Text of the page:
"Shabbas!" is the way we tell Pip, our dog, that he is not
allowed in the dining room. He is very careful with Shabbat and everything
seemed fine, at least until Pesach. He gave us a strange look when we declared
"Shabbas!" before the first Seder. He knew it hadn't been a week, and to top it
off, no one gave him his usual portion of Challah. That was followed by the
second Seder, then Shabbat, and then two more days of "Shabbas!" By the last day of Pesach, he was fed
up. He looked at me as if to accuse me of being a liar.
I wasn't lying. It was Shabbat; or what I think of as the
Eighth Day of Shabbat: The blissful disappearance of routine is something young
betrothed couples on the eve of their wedding, or people who have just moved
house, must have a sense of. It feels to them as if the few days of celebration
or the happy chaos of settling in will last forever, becoming the very stuff of
their lives, light and sparkling. Tradition actually compares Shabbat to a
young betrothed couple. Halacha treats the Shabbat as if we have just moved
house; there are laws about how far we can walk outside of our "boundaries!"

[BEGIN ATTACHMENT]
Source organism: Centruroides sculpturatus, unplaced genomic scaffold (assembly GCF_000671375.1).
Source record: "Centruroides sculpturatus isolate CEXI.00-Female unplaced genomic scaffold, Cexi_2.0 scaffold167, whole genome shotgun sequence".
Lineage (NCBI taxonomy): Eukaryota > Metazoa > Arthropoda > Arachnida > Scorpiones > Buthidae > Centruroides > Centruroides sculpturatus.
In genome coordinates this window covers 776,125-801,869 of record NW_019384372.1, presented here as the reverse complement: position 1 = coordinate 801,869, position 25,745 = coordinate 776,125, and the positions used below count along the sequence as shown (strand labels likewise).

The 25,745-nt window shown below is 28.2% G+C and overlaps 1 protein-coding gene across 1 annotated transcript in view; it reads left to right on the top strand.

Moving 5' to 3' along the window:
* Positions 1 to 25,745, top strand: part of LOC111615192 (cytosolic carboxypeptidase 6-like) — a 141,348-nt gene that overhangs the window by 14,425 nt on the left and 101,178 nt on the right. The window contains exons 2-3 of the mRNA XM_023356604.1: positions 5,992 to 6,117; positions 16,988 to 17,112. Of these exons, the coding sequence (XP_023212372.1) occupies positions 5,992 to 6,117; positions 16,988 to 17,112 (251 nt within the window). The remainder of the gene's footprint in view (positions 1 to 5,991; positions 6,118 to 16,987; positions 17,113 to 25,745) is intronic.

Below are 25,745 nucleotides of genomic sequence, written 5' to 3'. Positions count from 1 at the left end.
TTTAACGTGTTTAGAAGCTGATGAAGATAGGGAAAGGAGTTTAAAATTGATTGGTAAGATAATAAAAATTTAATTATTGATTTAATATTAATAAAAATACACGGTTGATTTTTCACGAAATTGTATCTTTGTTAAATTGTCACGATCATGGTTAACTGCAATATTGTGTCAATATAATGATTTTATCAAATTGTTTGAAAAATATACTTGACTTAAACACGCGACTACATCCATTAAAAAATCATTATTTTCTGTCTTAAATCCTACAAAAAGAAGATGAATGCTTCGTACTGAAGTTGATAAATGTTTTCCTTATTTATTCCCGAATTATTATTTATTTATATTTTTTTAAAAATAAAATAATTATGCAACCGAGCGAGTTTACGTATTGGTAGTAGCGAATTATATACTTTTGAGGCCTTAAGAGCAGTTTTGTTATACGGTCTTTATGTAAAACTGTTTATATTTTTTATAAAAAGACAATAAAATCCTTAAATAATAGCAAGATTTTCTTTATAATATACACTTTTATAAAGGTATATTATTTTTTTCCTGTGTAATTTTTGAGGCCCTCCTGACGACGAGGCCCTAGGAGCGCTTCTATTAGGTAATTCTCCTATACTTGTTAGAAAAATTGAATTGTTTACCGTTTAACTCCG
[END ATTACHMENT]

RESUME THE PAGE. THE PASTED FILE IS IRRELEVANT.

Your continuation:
Shabbat is our opportunity to be free of routine and create
new levels of life. We cannot allow Shabbat to become part of our routine. Our
Shabbat is a powerful reflection of our soul. I hate to say it, but I ask
myself, "How is this Shabbat different from all other Shabbats of the year?"
Hence, the name of this week's portion, Shemini - The Eighth
Day. It was the final day of the dedication of the Mishkan. Their work was
finished. Everything was complete. The people were forgiven for the Golden
Calf. What happens next?
Shabbat can become routine. Festivals can become routine.
The Temple service can become routine. The last day of the dedication was the
first day of the rest of the Mishkan's existence. One thing had to be made
clear: It was the Eighth Day, beyond any routine, even spiritual routine. It
was a challenge and a promise: God challenged Israel to serve Him without any
sense of routine, in the Eighth Day, beyond the normal, and He promised in
exchange to relate to us in the same manner.
The Foundation Stone and Blog are our commitment to living
in the Eighth Day. They are our battle cry against any sense of routine in our
spiritual lives. We hope that you continue to join us here in this special
world of the Eighth Day. Bring some extra treats for Pip; he'll be OK.
Rabbi Simcha L. Weinberg
President Go to our Blog
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